Despite more than a year of negotiations, the government and the rebel groups have continued fighting in Sudan’s western Darfur region.
So far, the violence has led to more than 180,000 deaths and forced another 2 million to flee their homes.
An April 2004 ceasefire has been repeatedly violated.
“The continued senseless killings of innocent civilians … the attacks on humanitarian workers must stop,” AU chief mediator Salim Ahmad Salim said in opening the seventh round of talks in Nigeria’s capital Abuja on Tuesday.
He called on the warring parties to work with “dogged determination to arrive at an agreement”.
“The situation in Darfur is deteriorating. All efforts are being made to have a permanent ceasefire,” AU mediator Sam Ibok said on the sidelines of the talks.
No time limit has been set for the negotiations, which could continue beyond December, Ibok said.
The disarmament of rebels will
The seventh round will attempt to forge a consensus on how to run Darfur over the long-term, focusing on power-sharing and wealth-sharing between Darfur’s inhabitants and the federal government in Khartoum, Ibok said.
Ibok said there would also be discussions over security arrangements, including thorny issues such as the disarmament of rebels and militia groups.
“We are hoping that this … will be a decisive session for the resolution of the conflict in Darfur,” said Ahmad Tugud, leader of a delegation of the smaller of the two rebel groups, the Justice and Equality Movement.
Majdhub al-Khalifa, head of the Sudanese government team, said he “has come to this round for a lasting peace in Sudan’ and that he was “sure and confident” it would be successful.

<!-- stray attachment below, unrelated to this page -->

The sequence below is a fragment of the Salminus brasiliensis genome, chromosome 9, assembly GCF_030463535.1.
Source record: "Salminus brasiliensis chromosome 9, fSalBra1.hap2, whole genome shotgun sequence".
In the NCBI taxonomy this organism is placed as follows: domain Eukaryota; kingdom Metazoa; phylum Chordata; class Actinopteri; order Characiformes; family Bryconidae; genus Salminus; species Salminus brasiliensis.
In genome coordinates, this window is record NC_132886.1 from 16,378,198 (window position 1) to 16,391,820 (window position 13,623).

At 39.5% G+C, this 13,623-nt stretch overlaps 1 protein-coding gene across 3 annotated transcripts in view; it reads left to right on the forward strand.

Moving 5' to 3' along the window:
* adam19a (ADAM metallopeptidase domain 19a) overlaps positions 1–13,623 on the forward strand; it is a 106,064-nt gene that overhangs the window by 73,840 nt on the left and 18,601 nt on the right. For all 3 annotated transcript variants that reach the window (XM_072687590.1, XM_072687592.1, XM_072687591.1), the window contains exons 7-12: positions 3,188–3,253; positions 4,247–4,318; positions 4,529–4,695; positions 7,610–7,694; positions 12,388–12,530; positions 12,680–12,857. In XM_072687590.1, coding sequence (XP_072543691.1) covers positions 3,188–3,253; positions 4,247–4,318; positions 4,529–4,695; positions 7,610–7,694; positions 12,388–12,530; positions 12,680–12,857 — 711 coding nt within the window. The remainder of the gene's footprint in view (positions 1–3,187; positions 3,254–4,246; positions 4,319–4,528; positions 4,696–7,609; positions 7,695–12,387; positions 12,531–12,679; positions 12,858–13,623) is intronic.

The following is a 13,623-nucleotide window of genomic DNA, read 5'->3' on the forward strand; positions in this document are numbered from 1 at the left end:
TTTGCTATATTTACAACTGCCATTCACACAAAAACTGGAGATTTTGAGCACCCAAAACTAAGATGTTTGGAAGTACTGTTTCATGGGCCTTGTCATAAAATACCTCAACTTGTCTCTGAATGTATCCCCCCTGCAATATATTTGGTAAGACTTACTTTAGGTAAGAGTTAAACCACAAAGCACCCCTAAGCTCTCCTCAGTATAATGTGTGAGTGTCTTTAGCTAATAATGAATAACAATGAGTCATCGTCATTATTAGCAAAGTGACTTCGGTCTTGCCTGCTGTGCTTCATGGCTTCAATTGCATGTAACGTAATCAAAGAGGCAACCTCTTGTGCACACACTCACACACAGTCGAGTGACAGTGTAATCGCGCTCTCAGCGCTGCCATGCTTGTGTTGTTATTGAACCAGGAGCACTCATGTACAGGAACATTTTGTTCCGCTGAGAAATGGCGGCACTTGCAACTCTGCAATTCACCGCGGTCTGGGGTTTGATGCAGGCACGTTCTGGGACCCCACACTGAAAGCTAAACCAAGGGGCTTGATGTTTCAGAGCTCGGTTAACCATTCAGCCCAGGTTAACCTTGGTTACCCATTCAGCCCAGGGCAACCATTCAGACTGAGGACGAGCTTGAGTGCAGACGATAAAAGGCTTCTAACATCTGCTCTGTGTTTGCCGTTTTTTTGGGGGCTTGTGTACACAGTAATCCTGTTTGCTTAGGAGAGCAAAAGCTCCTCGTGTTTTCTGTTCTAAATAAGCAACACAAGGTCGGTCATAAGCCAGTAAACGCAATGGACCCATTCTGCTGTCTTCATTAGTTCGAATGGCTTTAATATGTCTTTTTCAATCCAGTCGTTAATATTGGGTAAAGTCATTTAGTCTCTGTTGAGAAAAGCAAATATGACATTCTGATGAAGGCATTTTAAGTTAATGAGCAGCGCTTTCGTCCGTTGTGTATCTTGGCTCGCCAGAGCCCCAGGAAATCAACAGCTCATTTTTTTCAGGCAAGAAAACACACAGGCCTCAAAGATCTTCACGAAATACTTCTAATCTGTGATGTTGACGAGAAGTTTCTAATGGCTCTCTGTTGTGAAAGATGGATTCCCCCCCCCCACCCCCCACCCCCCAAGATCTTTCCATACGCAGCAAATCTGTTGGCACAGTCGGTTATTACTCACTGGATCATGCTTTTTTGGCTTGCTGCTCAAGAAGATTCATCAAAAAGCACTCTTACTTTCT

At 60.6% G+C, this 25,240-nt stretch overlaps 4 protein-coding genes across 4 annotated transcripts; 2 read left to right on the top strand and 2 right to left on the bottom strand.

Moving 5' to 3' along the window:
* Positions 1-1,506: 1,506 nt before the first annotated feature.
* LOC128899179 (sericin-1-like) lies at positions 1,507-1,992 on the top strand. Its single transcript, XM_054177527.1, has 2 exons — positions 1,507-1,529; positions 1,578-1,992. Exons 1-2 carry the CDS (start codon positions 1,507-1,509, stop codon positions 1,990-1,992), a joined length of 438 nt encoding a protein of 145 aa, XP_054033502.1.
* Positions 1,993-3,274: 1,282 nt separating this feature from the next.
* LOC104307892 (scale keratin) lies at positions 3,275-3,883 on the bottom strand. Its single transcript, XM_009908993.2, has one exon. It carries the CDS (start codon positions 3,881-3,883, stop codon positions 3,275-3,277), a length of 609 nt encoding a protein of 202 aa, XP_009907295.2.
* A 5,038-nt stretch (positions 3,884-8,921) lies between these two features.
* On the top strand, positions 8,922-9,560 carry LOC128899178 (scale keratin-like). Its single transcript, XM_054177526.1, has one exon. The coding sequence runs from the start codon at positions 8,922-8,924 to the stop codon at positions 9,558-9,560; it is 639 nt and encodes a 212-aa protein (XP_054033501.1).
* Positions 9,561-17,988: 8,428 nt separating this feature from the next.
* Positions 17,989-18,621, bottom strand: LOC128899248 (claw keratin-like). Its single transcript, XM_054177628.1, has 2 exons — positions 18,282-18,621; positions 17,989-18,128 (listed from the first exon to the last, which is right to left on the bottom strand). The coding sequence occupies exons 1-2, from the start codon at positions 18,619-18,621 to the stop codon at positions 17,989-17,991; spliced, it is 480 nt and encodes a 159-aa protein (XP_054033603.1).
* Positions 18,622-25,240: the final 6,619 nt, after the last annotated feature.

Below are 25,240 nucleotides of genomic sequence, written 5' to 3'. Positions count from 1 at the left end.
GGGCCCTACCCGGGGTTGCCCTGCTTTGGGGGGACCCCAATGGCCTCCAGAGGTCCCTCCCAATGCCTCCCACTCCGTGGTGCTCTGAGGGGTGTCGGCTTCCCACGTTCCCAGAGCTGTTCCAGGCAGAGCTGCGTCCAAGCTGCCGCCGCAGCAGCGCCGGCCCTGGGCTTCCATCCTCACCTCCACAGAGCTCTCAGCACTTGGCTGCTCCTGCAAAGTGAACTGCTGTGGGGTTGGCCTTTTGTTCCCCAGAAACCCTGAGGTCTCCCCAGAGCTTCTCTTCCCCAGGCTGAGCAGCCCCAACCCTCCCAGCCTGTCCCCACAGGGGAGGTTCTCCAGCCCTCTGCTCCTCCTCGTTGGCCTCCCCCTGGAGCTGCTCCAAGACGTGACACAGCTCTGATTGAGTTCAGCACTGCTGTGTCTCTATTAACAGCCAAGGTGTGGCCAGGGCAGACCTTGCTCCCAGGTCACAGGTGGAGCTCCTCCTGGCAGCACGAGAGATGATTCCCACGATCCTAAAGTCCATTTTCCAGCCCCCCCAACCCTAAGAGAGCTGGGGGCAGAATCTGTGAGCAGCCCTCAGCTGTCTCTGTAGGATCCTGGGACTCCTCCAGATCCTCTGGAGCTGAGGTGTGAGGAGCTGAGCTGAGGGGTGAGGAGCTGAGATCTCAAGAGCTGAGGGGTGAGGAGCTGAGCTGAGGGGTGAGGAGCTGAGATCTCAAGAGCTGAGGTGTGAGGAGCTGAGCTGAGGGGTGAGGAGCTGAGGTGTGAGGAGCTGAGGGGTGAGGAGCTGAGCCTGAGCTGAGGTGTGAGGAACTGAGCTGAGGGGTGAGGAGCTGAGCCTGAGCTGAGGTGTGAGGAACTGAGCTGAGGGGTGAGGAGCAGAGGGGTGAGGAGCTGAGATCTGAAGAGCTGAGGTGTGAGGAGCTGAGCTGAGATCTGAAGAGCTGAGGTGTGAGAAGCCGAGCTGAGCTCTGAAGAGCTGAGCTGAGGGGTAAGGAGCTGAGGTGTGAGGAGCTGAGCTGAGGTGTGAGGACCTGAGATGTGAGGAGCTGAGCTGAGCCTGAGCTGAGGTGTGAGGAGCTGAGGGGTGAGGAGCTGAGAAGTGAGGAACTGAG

A split in the larger rebel group, the Sudanese Liberation Movement, has been blamed for an upsurge in violence in Darfur and had proved an obstacle during the last round of AU-mediated talks, which ended in October.
“We are hoping that this … will be a decisive session for the resolution of the conflict in Darfur”
Both factions resolved at a meeting in Chad over the weekend to attend the talks with one common negotiating platform.
But both factions’ leaders – Minni Minnawi and Abd al-Wahid Nur – were in Abuja for the talks.
Earlier this month, Minnawi organised a congress at which he was elected president, removing Nur as chairman. Since then, both have claimed leadership.
US, UN, European and AU officials have pressed the factions to resolve their differences, saying they are undermining the peace process and risk losing international credibility and support.
After decades of low-level tribal clashes over land and water in Darfur, rebels from ethnic African tribes launched a large-scale conflict in early 2003, accusing the central government of neglect.
The central government is accused of responding by unleashing militias known as Janjawid to murder and rape civilians and lay waste to villages. The central government denies links to the Janjawid.